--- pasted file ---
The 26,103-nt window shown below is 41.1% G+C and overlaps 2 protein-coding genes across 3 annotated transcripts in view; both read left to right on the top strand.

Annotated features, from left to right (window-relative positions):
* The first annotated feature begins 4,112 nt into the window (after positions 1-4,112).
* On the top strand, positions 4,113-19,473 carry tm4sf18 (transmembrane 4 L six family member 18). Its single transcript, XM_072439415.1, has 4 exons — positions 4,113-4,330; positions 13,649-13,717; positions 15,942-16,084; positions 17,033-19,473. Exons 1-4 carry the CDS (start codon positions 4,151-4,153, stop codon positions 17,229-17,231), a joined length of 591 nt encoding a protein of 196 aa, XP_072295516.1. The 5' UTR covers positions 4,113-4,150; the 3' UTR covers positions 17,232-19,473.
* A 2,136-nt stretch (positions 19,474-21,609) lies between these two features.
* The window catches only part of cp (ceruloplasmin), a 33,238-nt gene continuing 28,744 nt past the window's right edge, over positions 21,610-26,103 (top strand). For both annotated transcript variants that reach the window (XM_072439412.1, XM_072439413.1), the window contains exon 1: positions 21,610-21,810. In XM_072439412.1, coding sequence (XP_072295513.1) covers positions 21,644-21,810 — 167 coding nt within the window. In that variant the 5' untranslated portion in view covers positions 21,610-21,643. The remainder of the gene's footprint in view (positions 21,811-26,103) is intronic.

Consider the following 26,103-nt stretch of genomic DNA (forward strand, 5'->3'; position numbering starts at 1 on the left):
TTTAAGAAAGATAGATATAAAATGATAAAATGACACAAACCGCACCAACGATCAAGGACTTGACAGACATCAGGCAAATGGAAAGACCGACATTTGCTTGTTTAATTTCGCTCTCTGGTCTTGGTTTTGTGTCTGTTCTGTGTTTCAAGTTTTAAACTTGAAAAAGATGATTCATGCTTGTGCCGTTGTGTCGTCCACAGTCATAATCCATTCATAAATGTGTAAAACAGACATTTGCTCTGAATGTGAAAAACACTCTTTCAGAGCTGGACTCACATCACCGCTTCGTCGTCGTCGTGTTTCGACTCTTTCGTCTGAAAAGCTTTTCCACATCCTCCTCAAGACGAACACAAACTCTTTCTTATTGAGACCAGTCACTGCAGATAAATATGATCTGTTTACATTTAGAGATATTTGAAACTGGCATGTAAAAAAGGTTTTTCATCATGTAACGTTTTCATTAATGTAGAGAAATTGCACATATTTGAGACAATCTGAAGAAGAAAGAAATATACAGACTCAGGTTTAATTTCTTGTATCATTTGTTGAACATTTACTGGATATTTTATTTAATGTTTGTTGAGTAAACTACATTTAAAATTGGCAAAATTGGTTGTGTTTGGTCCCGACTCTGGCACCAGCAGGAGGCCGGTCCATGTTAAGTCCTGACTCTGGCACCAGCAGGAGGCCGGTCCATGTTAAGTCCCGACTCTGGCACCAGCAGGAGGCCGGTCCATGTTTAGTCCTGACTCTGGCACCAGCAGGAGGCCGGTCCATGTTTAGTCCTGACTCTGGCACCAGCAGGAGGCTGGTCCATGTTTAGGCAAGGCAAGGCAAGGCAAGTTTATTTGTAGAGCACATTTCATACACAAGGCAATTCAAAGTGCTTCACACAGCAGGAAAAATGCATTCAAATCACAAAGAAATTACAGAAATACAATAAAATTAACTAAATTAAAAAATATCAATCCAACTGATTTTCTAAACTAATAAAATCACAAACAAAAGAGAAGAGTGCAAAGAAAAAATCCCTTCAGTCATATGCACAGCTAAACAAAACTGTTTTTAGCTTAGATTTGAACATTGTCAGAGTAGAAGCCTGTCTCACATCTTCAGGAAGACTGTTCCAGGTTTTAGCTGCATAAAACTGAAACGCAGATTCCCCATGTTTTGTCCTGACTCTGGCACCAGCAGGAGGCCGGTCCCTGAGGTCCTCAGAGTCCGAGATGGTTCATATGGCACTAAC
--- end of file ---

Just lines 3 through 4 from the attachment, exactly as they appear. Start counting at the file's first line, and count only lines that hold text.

* The first annotated feature begins 4,112 nt into the window (after positions 1-4,112).
* On the top strand, positions 4,113-19,473 carry tm4sf18 (transmembrane 4 L six family member 18). Its single transcript, XM_072439415.1, has 4 exons — positions 4,113-4,330; positions 13,649-13,717; positions 15,942-16,084; positions 17,033-19,473. Exons 1-4 carry the CDS (start codon positions 4,151-4,153, stop codon positions 17,229-17,231), a joined length of 591 nt encoding a protein of 196 aa, XP_072295516.1. The 5' UTR covers positions 4,113-4,150; the 3' UTR covers positions 17,232-19,473.